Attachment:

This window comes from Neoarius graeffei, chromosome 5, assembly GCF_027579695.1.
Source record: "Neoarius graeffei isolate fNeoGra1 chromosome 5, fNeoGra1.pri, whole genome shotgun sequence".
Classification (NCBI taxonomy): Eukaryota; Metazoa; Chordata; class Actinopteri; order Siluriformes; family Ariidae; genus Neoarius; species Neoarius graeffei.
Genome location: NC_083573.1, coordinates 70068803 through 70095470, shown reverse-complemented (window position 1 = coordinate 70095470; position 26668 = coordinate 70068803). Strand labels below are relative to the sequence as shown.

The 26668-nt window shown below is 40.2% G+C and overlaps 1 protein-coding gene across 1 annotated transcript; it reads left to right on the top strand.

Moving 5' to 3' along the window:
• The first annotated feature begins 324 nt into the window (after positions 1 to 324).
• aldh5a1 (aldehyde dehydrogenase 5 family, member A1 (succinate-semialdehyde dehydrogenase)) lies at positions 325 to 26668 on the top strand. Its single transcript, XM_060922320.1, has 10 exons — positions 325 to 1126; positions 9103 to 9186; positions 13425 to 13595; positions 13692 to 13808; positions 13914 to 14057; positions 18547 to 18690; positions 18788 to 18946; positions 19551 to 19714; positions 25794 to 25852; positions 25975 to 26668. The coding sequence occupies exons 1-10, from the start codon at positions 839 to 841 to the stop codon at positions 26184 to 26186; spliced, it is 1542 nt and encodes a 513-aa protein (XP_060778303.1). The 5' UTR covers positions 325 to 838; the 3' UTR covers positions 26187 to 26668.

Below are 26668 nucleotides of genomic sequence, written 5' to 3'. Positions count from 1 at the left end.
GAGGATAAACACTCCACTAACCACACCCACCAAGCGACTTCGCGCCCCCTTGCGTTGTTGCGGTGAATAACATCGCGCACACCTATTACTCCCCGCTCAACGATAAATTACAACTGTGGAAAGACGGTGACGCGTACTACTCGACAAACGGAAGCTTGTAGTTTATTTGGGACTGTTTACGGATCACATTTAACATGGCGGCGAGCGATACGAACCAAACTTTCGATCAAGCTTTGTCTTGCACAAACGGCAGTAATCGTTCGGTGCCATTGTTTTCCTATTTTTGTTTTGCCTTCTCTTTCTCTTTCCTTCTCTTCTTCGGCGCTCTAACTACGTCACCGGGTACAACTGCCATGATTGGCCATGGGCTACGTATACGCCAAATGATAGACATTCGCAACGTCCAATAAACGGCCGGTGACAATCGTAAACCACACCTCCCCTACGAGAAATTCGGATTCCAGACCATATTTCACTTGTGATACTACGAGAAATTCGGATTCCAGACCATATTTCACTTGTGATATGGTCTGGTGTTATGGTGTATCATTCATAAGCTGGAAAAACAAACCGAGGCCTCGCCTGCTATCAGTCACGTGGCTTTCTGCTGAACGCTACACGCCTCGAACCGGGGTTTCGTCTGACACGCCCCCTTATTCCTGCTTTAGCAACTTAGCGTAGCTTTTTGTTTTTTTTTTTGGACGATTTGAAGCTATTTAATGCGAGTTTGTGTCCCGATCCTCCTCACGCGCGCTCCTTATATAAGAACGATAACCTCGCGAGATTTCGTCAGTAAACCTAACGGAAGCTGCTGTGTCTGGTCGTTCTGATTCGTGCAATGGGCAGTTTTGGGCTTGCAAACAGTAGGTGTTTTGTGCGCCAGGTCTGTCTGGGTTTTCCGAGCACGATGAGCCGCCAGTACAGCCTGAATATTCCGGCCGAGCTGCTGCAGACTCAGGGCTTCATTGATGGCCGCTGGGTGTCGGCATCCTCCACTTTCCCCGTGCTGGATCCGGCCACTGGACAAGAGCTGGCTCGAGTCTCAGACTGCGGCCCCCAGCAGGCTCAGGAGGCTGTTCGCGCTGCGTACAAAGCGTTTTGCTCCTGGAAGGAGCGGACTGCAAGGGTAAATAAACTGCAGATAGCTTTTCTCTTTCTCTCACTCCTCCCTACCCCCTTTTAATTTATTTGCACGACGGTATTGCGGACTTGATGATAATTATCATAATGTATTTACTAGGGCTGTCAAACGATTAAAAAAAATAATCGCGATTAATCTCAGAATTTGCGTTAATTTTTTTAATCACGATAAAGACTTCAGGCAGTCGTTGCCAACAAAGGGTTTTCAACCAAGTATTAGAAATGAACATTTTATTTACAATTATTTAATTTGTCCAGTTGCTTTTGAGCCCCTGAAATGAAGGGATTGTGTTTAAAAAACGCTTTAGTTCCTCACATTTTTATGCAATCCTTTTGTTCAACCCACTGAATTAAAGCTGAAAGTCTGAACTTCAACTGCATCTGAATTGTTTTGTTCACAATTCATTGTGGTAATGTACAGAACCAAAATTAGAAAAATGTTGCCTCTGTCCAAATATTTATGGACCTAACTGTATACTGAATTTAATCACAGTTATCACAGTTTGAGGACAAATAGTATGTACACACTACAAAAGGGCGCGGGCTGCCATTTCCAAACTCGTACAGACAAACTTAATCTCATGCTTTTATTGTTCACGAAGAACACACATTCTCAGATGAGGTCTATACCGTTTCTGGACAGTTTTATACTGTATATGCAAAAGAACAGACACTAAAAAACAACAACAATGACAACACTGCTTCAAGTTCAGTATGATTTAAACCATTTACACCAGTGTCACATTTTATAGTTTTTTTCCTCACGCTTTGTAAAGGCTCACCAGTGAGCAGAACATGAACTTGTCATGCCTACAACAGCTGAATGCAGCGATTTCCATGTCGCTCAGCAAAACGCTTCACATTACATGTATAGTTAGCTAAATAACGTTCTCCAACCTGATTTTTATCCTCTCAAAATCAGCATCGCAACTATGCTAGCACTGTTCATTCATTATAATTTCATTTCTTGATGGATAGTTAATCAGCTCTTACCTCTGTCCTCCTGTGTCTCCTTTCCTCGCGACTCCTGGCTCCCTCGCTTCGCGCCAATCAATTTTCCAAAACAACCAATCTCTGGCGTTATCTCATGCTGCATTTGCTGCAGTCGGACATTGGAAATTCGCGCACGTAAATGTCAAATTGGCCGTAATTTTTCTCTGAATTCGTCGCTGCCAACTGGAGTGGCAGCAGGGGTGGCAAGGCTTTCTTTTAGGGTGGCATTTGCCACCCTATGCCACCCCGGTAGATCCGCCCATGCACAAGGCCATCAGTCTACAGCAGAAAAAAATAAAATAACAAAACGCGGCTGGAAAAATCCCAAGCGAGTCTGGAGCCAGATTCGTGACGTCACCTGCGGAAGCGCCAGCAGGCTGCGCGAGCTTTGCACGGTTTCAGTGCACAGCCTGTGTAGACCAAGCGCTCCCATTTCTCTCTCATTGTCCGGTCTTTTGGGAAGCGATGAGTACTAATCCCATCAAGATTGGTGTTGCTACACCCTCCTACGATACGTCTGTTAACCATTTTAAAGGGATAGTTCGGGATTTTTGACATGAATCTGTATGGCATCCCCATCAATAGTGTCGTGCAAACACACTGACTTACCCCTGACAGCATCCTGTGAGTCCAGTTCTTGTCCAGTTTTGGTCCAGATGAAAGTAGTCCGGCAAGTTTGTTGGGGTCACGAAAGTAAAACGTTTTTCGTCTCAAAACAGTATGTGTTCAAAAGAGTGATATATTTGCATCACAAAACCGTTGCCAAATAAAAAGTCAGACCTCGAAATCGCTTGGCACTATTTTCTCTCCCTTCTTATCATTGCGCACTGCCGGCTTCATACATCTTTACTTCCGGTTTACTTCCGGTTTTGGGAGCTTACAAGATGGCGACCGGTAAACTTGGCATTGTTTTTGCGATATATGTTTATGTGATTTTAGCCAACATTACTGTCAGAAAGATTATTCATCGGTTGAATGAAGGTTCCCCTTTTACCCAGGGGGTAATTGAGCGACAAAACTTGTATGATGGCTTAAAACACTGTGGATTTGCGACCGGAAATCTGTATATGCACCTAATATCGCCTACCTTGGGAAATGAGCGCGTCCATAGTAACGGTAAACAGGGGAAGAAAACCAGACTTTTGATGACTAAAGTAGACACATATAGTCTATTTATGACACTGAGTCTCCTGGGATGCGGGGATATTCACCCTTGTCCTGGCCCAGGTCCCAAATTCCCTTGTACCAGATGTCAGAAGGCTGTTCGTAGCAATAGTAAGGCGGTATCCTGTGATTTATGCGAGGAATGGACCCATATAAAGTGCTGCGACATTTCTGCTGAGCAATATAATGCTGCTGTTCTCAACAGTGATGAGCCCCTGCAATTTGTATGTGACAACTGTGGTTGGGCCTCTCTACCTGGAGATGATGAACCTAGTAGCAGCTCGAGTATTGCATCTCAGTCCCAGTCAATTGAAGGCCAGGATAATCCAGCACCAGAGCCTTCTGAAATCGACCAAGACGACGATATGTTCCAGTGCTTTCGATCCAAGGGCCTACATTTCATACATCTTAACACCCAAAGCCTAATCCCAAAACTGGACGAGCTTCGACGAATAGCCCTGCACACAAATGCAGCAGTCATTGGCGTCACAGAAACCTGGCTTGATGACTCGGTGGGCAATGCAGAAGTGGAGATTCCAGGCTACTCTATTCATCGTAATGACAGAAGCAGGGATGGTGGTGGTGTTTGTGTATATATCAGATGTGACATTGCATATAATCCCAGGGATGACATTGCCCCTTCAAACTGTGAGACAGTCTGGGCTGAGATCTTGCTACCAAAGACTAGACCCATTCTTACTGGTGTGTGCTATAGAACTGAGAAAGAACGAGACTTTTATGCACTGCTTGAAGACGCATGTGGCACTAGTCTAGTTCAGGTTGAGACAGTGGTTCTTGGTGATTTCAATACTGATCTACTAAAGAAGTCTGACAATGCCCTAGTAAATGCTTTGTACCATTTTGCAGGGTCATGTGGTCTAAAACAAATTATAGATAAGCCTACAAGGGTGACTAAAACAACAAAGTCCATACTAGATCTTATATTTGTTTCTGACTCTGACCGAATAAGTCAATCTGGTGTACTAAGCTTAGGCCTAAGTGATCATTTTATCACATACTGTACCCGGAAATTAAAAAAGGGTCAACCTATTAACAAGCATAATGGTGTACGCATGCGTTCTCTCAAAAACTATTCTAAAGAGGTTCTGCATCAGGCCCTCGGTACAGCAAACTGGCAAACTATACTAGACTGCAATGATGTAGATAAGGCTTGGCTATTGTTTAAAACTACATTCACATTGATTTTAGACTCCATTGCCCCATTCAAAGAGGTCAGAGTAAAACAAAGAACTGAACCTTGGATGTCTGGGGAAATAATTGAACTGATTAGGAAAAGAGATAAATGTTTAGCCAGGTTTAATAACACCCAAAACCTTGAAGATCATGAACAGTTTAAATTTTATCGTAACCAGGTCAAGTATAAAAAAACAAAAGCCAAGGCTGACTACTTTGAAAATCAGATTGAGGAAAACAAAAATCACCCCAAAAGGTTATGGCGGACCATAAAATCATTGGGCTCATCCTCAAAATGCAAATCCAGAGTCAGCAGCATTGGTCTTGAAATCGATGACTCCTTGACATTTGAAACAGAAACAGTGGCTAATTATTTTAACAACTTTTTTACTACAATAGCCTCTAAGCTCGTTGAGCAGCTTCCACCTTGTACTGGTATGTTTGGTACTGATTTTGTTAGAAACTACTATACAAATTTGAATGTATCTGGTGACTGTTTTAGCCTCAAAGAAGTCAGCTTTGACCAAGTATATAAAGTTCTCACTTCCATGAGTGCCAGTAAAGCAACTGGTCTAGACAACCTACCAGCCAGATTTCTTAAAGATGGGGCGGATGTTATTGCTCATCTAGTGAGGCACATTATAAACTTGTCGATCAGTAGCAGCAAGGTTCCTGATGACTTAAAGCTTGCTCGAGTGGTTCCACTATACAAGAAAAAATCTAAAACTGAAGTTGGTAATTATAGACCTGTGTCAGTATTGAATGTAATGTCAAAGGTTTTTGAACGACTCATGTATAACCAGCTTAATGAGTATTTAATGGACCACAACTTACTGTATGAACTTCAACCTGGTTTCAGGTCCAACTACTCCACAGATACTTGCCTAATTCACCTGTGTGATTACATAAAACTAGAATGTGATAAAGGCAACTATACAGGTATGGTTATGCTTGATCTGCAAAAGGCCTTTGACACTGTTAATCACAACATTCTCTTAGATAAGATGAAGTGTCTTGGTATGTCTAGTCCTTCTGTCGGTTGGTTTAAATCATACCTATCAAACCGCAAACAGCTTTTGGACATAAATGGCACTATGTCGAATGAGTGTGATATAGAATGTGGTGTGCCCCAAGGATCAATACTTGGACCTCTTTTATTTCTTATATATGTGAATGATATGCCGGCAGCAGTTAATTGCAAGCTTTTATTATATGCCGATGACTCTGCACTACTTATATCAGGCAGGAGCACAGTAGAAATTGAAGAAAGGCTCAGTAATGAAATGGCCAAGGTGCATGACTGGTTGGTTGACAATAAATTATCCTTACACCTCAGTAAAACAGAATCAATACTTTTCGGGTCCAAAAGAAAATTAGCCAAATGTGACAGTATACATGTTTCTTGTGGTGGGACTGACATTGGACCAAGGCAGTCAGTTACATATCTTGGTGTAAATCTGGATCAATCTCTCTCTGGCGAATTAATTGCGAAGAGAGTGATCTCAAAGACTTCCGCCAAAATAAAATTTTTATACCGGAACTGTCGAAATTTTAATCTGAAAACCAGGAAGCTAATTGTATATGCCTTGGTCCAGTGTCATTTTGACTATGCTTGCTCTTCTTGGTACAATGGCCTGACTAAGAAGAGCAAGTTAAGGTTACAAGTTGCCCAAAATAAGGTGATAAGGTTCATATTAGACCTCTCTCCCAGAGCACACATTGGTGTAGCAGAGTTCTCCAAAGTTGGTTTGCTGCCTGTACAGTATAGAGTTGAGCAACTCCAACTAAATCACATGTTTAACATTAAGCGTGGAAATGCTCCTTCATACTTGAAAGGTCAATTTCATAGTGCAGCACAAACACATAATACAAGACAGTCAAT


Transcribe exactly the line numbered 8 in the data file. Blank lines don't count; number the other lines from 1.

• aldh5a1 (aldehyde dehydrogenase 5 family, member A1 (succinate-semialdehyde dehydrogenase)) lies at positions 325 to 26668 on the top strand. Its single transcript, XM_060922320.1, has 10 exons — positions 325 to 1126; positions 9103 to 9186; positions 13425 to 13595; positions 13692 to 13808; positions 13914 to 14057; positions 18547 to 18690; positions 18788 to 18946; positions 19551 to 19714; positions 25794 to 25852; positions 25975 to 26668. The coding sequence occupies exons 1-10, from the start codon at positions 839 to 841 to the stop codon at positions 26184 to 26186; spliced, it is 1542 nt and encodes a 513-aa protein (XP_060778303.1). The 5' UTR covers positions 325 to 838; the 3' UTR covers positions 26187 to 26668.